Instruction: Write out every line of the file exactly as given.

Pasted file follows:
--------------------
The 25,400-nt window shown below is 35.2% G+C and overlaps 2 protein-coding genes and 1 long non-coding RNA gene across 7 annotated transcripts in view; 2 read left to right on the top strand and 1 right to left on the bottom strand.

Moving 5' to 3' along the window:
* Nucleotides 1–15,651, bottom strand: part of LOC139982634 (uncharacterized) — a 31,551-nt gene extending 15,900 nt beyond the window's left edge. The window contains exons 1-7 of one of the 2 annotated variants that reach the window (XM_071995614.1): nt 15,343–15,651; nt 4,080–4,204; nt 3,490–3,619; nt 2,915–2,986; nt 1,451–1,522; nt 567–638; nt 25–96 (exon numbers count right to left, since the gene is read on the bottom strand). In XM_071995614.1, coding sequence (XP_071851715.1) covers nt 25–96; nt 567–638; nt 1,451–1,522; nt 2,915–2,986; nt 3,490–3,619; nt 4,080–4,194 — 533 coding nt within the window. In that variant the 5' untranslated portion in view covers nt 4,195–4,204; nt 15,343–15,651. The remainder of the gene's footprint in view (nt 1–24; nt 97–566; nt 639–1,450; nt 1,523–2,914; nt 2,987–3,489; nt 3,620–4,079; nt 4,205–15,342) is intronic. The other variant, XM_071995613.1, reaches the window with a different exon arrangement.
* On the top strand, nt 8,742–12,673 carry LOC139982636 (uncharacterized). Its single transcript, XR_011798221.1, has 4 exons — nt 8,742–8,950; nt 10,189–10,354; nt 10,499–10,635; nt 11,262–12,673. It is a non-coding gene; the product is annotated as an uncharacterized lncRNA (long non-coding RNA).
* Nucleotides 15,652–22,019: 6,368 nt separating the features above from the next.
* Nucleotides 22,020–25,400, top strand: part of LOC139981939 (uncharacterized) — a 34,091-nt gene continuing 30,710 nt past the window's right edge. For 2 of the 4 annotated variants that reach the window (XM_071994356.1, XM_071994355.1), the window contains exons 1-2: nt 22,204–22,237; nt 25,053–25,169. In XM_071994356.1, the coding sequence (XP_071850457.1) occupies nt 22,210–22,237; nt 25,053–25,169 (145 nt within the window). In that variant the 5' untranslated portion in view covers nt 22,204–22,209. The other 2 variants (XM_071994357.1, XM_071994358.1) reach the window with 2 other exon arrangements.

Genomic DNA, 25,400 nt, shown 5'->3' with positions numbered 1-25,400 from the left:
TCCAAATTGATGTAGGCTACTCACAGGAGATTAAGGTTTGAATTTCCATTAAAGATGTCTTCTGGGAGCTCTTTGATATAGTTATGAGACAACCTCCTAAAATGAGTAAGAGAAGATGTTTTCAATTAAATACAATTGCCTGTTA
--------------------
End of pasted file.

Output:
The 25,400-nt window shown below is 35.2% G+C and overlaps 2 protein-coding genes and 1 long non-coding RNA gene across 7 annotated transcripts in view; 2 read left to right on the top strand and 1 right to left on the bottom strand.

Moving 5' to 3' along the window:
* Nucleotides 1–15,651, bottom strand: part of LOC139982634 (uncharacterized) — a 31,551-nt gene extending 15,900 nt beyond the window's left edge. The window contains exons 1-7 of one of the 2 annotated variants that reach the window (XM_071995614.1): nt 15,343–15,651; nt 4,080–4,204; nt 3,490–3,619; nt 2,915–2,986; nt 1,451–1,522; nt 567–638; nt 25–96 (exon numbers count right to left, since the gene is read on the bottom strand). In XM_071995614.1, coding sequence (XP_071851715.1) covers nt 25–96; nt 567–638; nt 1,451–1,522; nt 2,915–2,986; nt 3,490–3,619; nt 4,080–4,194 — 533 coding nt within the window. In that variant the 5' untranslated portion in view covers nt 4,195–4,204; nt 15,343–15,651. The remainder of the gene's footprint in view (nt 1–24; nt 97–566; nt 639–1,450; nt 1,523–2,914; nt 2,987–3,489; nt 3,620–4,079; nt 4,205–15,342) is intronic. The other variant, XM_071995613.1, reaches the window with a different exon arrangement.
* On the top strand, nt 8,742–12,673 carry LOC139982636 (uncharacterized). Its single transcript, XR_011798221.1, has 4 exons — nt 8,742–8,950; nt 10,189–10,354; nt 10,499–10,635; nt 11,262–12,673. It is a non-coding gene; the product is annotated as an uncharacterized lncRNA (long non-coding RNA).
* Nucleotides 15,652–22,019: 6,368 nt separating the features above from the next.
* Nucleotides 22,020–25,400, top strand: part of LOC139981939 (uncharacterized) — a 34,091-nt gene continuing 30,710 nt past the window's right edge. For 2 of the 4 annotated variants that reach the window (XM_071994356.1, XM_071994355.1), the window contains exons 1-2: nt 22,204–22,237; nt 25,053–25,169. In XM_071994356.1, the coding sequence (XP_071850457.1) occupies nt 22,210–22,237; nt 25,053–25,169 (145 nt within the window). In that variant the 5' untranslated portion in view covers nt 22,204–22,209. The other 2 variants (XM_071994357.1, XM_071994358.1) reach the window with 2 other exon arrangements.

Genomic DNA, 25,400 nt, shown 5'->3' with positions numbered 1-25,400 from the left:
TCCAAATTGATGTAGGCTACTCACAGGAGATTAAGGTTTGAATTTCCATTAAAGATGTCTTCTGGGAGCTCTTTGATATAGTTATGAGACAACCTCCTAAAATGAGTAAGAGAAGATGTTTTCAATTAAATACAATTGCCTGTTA